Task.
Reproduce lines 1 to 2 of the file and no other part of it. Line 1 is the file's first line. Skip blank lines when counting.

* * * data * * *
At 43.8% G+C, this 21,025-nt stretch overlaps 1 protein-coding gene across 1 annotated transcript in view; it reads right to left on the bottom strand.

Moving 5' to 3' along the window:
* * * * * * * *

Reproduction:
At 43.8% G+C, this 21,025-nt stretch overlaps 1 protein-coding gene across 1 annotated transcript in view; it reads right to left on the bottom strand.

Moving 5' to 3' along the window: